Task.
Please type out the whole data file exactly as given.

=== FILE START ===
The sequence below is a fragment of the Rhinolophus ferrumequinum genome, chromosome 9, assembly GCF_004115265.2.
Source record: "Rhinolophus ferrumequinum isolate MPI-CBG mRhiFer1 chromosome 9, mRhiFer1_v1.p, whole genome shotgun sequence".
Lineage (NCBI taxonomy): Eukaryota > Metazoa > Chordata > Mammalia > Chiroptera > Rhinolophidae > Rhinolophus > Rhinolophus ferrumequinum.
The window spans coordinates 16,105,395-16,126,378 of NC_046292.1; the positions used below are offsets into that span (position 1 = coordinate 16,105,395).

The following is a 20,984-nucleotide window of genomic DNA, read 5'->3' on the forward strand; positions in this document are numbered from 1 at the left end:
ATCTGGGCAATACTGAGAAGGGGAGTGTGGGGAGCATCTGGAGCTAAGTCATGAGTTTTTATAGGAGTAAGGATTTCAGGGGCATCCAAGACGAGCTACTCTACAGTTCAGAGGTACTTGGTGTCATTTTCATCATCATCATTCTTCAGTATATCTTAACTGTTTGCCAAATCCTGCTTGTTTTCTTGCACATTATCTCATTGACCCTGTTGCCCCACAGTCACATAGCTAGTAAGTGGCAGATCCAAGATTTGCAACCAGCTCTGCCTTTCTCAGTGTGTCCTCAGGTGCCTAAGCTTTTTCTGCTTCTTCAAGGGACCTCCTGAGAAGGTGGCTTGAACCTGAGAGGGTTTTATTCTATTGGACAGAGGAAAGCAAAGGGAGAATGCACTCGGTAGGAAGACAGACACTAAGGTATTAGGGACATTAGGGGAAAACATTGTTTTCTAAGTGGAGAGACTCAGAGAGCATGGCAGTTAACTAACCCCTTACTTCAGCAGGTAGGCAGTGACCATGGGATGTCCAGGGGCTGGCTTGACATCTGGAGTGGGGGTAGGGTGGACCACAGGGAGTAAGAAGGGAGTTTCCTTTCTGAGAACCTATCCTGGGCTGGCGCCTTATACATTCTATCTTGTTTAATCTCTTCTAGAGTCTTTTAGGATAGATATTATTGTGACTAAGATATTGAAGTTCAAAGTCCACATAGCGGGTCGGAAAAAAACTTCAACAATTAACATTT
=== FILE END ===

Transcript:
The sequence below is a fragment of the Rhinolophus ferrumequinum genome, chromosome 9, assembly GCF_004115265.2.
Source record: "Rhinolophus ferrumequinum isolate MPI-CBG mRhiFer1 chromosome 9, mRhiFer1_v1.p, whole genome shotgun sequence".
Lineage (NCBI taxonomy): Eukaryota > Metazoa > Chordata > Mammalia > Chiroptera > Rhinolophidae > Rhinolophus > Rhinolophus ferrumequinum.
The window spans coordinates 16,105,395-16,126,378 of NC_046292.1; the positions used below are offsets into that span (position 1 = coordinate 16,105,395).

The following is a 20,984-nucleotide window of genomic DNA, read 5'->3' on the forward strand; positions in this document are numbered from 1 at the left end:
ATCTGGGCAATACTGAGAAGGGGAGTGTGGGGAGCATCTGGAGCTAAGTCATGAGTTTTTATAGGAGTAAGGATTTCAGGGGCATCCAAGACGAGCTACTCTACAGTTCAGAGGTACTTGGTGTCATTTTCATCATCATCATTCTTCAGTATATCTTAACTGTTTGCCAAATCCTGCTTGTTTTCTTGCACATTATCTCATTGACCCTGTTGCCCCACAGTCACATAGCTAGTAAGTGGCAGATCCAAGATTTGCAACCAGCTCTGCCTTTCTCAGTGTGTCCTCAGGTGCCTAAGCTTTTTCTGCTTCTTCAAGGGACCTCCTGAGAAGGTGGCTTGAACCTGAGAGGGTTTTATTCTATTGGACAGAGGAAAGCAAAGGGAGAATGCACTCGGTAGGAAGACAGACACTAAGGTATTAGGGACATTAGGGGAAAACATTGTTTTCTAAGTGGAGAGACTCAGAGAGCATGGCAGTTAACTAACCCCTTACTTCAGCAGGTAGGCAGTGACCATGGGATGTCCAGGGGCTGGCTTGACATCTGGAGTGGGGGTAGGGTGGACCACAGGGAGTAAGAAGGGAGTTTCCTTTCTGAGAACCTATCCTGGGCTGGCGCCTTATACATTCTATCTTGTTTAATCTCTTCTAGAGTCTTTTAGGATAGATATTATTGTGACTAAGATATTGAAGTTCAAAGTCCACATAGCGGGTCGGAAAAAAACTTCAACAATTAACATTT